"Resistance to treatment is arguably the major issue facing patients with advanced cancers, for whom even effective treatments ultimately fail. We have uncovered a fundamental survival strategy that cancer cells use to develop resistance, which has given us new possible therapeutic strategies."
Professor David Thomas - Director, The Kinghorn Cancer Centre
- Read more about the scientific breakthrough below.
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"We discovered that when cancer cells are exposed to targeted therapies, they undergo a process called ‘stress-induced mutagenesis’ – they generate random genetic variation at a much higher rate than cancer cells not exposed to drugs. The stress-induced mutagenesis process is ancient – single celled organisms like bacteria use the same process to evolve when they encounter stress in their environment.”
Dr Arcadi Cipponi, Senior Research Officer - Genomic Cancer Medicine Lab
Understanding how cancer cells evolve and mutate will help us to stop treatment resistance and change millions of lives.
The full story: 7 years and 240 experiments
Seven years ago, Dr Cipponi’s team launched a mission to investigate the processes that allow cancer cells to elude previously effective therapies.
The team analysed biopsy samples from cancer patients before and after they were treated with targeted therapies.
When the researchers looked at how cancer cells behaved, they discovered something surprising – the cancer cells from patients that had received targeted therapies showed much higher levels of DNA damage than pre-treatment samples.
Under stress from the treatment, the cells in a broad range of cancers (including sarcomas, melanoma, breast and pancreatic cancer) began to make deliberate mistakes as they copied their DNA. The process, called ‘stress-induced mutagenesis’, eventually enabled these cells to survive and resist the drug treatment.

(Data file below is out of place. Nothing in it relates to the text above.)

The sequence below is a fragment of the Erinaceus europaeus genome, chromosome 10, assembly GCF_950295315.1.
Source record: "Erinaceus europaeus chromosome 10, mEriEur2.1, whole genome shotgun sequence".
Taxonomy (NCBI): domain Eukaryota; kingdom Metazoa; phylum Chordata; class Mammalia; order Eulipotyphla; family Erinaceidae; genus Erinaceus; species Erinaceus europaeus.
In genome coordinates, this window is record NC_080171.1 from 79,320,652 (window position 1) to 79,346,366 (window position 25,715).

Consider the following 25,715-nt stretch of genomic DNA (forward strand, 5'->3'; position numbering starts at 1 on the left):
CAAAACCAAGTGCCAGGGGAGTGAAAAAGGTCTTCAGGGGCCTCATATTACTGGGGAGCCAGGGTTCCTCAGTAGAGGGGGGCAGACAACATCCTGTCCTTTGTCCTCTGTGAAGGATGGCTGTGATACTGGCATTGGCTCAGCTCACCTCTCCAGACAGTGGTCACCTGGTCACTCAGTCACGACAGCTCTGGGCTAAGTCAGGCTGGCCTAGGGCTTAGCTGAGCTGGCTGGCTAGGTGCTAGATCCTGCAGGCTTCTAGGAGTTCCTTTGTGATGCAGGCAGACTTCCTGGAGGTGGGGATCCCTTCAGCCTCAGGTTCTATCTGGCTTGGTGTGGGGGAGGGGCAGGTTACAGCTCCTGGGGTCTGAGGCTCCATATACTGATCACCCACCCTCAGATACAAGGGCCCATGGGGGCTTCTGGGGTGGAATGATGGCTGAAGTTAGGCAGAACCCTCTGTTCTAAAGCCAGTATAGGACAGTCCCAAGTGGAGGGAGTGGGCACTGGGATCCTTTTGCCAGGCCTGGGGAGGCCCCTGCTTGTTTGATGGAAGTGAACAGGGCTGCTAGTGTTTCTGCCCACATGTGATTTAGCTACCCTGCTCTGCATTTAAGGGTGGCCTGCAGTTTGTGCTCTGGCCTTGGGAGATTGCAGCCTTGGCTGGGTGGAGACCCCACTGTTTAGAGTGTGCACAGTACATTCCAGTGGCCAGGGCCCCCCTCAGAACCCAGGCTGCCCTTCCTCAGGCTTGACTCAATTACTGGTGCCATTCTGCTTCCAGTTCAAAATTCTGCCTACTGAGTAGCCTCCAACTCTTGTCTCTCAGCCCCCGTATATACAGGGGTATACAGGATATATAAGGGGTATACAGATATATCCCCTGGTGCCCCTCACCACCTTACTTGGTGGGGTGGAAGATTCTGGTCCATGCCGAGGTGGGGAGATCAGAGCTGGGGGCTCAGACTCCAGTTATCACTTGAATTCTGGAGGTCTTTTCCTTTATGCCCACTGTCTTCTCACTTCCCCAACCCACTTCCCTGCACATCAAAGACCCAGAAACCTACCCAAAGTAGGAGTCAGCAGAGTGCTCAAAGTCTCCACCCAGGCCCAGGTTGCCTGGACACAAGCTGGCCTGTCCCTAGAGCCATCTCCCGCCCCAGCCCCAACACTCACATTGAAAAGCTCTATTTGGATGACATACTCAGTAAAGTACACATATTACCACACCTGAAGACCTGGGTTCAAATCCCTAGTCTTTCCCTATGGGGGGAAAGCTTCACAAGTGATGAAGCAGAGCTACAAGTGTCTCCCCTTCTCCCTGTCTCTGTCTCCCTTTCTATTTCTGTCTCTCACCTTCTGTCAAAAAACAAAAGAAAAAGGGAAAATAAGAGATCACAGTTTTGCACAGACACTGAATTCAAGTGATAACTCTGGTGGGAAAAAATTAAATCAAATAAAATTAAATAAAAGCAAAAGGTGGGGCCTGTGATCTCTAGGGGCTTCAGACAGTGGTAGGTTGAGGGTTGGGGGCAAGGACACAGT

As Dr Cipponi describes it, it’s an ancient process we’ve witnessed before in bacteria that develop resistance to antibiotics. But this is the first time we’ve ever been able to link the same behaviour to cancer cells.
Do we have a treatment for this?
Dr Cipponi’s research shows that treatments to treat cancer without causing stress-induced mutagenesis not only exist, but they could work.
The team tested an experimental model of pancreatic cancer, a cancer with one of the highest mortality rates (around 91%).
They found that when they combined a cancer treatment (palbociclib) with rucaparib, a drug that selectively targets cells with impaired DNA repair, they could reduce cancer growth by almost 60% in only 30 days, compared with the cancer drug alone.
Rucaparib is part of a class of drugs called PARP inhibitors and they are already approved for use in people, so these findings will be able to help patients that much faster.
Thanks to these results, the team is working tirelessly to translate this discovery into real clinical benefits for people living with cancer.